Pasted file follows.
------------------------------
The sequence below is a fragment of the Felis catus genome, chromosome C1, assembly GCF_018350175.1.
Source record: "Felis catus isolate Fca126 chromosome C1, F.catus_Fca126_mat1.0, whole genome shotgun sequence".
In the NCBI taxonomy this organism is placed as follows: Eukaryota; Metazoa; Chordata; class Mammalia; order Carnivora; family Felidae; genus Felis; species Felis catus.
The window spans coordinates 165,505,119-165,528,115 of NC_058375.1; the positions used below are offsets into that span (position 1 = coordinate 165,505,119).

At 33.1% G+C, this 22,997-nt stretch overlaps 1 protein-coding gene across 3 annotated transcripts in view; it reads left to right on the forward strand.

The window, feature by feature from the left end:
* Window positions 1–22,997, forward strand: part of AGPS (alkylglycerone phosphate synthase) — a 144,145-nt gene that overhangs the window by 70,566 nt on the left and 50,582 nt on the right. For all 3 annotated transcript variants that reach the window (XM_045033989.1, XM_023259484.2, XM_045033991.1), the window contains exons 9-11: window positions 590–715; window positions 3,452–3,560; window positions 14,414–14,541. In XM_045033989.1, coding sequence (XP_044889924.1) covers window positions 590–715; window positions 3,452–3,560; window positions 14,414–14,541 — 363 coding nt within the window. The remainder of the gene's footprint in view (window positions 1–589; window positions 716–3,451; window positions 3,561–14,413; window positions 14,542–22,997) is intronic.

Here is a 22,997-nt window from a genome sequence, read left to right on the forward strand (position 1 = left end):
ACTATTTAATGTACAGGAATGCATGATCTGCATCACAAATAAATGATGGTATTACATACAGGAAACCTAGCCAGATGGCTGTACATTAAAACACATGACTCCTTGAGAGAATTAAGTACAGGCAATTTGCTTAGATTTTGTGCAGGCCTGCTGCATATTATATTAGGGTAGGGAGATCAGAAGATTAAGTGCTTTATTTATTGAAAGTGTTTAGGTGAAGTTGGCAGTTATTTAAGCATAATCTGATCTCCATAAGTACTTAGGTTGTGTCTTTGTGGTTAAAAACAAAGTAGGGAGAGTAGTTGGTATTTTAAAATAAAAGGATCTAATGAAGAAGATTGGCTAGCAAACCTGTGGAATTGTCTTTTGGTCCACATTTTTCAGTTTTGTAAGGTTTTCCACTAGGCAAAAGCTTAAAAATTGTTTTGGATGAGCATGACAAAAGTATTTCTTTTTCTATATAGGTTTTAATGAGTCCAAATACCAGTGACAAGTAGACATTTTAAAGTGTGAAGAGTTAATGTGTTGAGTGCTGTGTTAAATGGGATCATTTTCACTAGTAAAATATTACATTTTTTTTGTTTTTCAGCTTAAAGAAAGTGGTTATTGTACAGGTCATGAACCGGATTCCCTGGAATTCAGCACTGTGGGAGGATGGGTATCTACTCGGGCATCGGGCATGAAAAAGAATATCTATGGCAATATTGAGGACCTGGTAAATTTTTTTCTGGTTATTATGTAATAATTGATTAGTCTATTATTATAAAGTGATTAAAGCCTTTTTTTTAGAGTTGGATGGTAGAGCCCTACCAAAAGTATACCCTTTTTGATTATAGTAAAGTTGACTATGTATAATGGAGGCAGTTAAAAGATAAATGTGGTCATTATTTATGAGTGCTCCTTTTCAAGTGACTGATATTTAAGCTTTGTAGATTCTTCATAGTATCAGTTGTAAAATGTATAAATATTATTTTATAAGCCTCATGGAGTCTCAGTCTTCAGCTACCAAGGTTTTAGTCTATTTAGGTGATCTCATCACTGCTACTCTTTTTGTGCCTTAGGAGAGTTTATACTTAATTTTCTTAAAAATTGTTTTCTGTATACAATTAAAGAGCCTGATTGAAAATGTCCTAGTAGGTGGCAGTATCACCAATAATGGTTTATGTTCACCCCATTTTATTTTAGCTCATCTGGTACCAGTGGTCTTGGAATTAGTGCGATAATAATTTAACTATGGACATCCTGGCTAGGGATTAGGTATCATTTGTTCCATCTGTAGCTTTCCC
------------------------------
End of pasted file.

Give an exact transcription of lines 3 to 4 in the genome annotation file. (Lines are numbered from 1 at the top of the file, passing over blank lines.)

In the NCBI taxonomy this organism is placed as follows: Eukaryota; Metazoa; Chordata; class Mammalia; order Carnivora; family Felidae; genus Felis; species Felis catus.
The window spans coordinates 165,505,119-165,528,115 of NC_058375.1; the positions used below are offsets into that span (position 1 = coordinate 165,505,119).